Yet in this song, the deepest darkness is just an opportunity for the light of grace to appear. While the song’s final lines, “And I know that my body is just dirty clothes/I’m tired of washing my hands/God, I wanna go home,” may not seem like a revelatory change, just reaffirming the desire to take part in the divine life is often the first step to making that dream an actuality. After two and a half verses replete with heart-rending details and suicidal fantasies, Baker ends the song, and the record, by playing the melody of “In Christ Alone,” showcasing the hope offered by Jesus, his incarnating of the divine, and its resonance for her, again restating just where it is that her hope is found.
Flannery O’Connor once wrote that her subject was “the action of grace in territory held largely by the devil.” The same thing could be said about Baker’s songs throughout Sprained Ankle. While she sings of the devil’s presence in her arms in the form of heroin on “Blacktop,” such a malevolent force does not have the last word. Immediately after, she finds the divine presence in an IV, the saline drip functioning as a Eucharistic reminder of God’s presence and grace. If Christ can be made present in the partaking of the bread and the wine, then why not in other places as well?
“Rejoice” once again affirms the omnipresence of God in powerful ways. Even while caught in the midst of addiction, Baker’s narrator finds that the God she believes in is listening regardless of if she is “choking in smoke, or singing [God’s] praise.” It is a song Baker once described as being about having gratitude “for horrible, horrible things.” The gratefulness described here is not uncritical. One is not grateful for horrible things in themselves, but for the divine presence that undergirds all experience, that listens to us whether we rejoice or complain―and that is indeed something to rejoice over.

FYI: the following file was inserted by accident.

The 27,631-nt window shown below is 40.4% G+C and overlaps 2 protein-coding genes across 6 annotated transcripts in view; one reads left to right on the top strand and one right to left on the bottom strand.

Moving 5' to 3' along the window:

Even after telling the listener of her own struggles with addiction, her longing for death, and alluding to the hideous mistakes that only God knows, she is able to end the song by loudly singing, “I rejoice” four times, showcasing an abiding trust in God that may be hard to fathom or understand for those who have not experienced it themselves. Considering a song like this, it seems that for Baker the dominant attribute of the divine is its perpetual presence, its immanence in all that is. It is thus our duty to recognize this presence for the sacred thing that it is. Throughout the record, Baker confirms the insight of Alfred North Whitehead that “God is the great companion – the fellow sufferer who understands.”
While, in the first line of the album’s titular track, Baker wryly bemoans her inability to write “songs about anything other than death,” this sardonic appraisal of her own work strikes me as inaccurate. Baker’s music is uniquely life-affirming as it takes all of existence―its joys and sorrows, its celebrations and travails―as worthy of reflection. By recounting the horrors she has faced, listeners know they are not alone, there is hope beyond the pain of the present moment, there is a God that listens whether one rejoices or complains, a God that is present in both the pews at one’s local church and the stools around the neighborhood bar.